“Two Excellent Finger Poems” for fine motor skill development. Gr8 for music therapy and music education. By Margie La Bella of Music Therapy Tunes.

-Age: 1-5
-Objective: Children move fingers and hands in the way prescribed by words/lyrics.
-Materials: fingers. Possibly pictures depicting each direction.
-Method: Develop hand motions for each line, don’t worry: each sentence suggests a motion.Show the children the hand motions and then add in each line one at a time. Eventually, put the motions and words together so as to do the entire poem.
-Submitted by: Margie La Bella of music therapy tunes
-Author: Unknown
-Melody-Words and chords:  This is a chant. Use an animated tone of voice and go for it!

 

My 5 fingers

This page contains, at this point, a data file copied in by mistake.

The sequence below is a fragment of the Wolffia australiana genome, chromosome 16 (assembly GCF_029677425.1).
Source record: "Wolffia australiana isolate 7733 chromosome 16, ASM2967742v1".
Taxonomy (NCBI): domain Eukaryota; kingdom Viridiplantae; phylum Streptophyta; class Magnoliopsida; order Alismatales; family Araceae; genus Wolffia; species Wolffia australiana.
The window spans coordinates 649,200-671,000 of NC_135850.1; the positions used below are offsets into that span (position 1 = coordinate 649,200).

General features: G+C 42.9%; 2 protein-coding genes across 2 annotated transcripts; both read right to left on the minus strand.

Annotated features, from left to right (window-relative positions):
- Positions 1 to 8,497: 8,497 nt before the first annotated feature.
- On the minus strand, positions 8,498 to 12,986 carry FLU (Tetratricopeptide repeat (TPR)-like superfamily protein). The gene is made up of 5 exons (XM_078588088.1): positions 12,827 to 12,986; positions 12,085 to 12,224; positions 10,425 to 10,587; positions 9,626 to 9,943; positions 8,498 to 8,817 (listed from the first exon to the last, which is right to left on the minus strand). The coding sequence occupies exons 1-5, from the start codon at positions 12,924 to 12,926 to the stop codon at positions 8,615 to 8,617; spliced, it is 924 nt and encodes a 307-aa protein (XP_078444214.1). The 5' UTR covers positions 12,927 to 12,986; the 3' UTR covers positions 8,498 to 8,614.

1 finger points. 2 fingers walk.

3 fingers stand up and talk, talk, talk.

4 fingers count 1-2-3-4.

Oh, look: I’ve got one more!

1-2-3-4-5

5 fingers up. 5 fingers down.

5 fingers go ’round and ’round.

5 fingers here. 5 fingers there

10 fingers to wash my hair.

 

I have 10 little fingers

 

I have 10 little fingers and they all belong to me.

I can make them do things. What would you like to see?

I can close them up tight. Or make them all hide.

I can make them jump high, or make them go low.

I can folk them up quietly and sit like so.

“Going on a bug hunt” summer song for kids via music therapy / education for preschoolers, kindergarten, and elementary aged students by Margie La Bella of music therapy tunes

Age: 3-8 
Goal area: Expressive and receptive langauge, abstraction (pretending) 
Method: Sing and do.
Adaptations: Make up your own parts of the stories. Have each bug be represented by it’s own instrument and played while moving/when the other kids move. 
 
Original Author Unknown on the site http://www.preschooleducation.com
Chanted like “We’re going on a bear hunt”

We’re going on a bug hunt!
We’re going to catch some big ones.
What a sunny day! Are you ready? OK!

Oh my! A bee!
A black & yellow bee,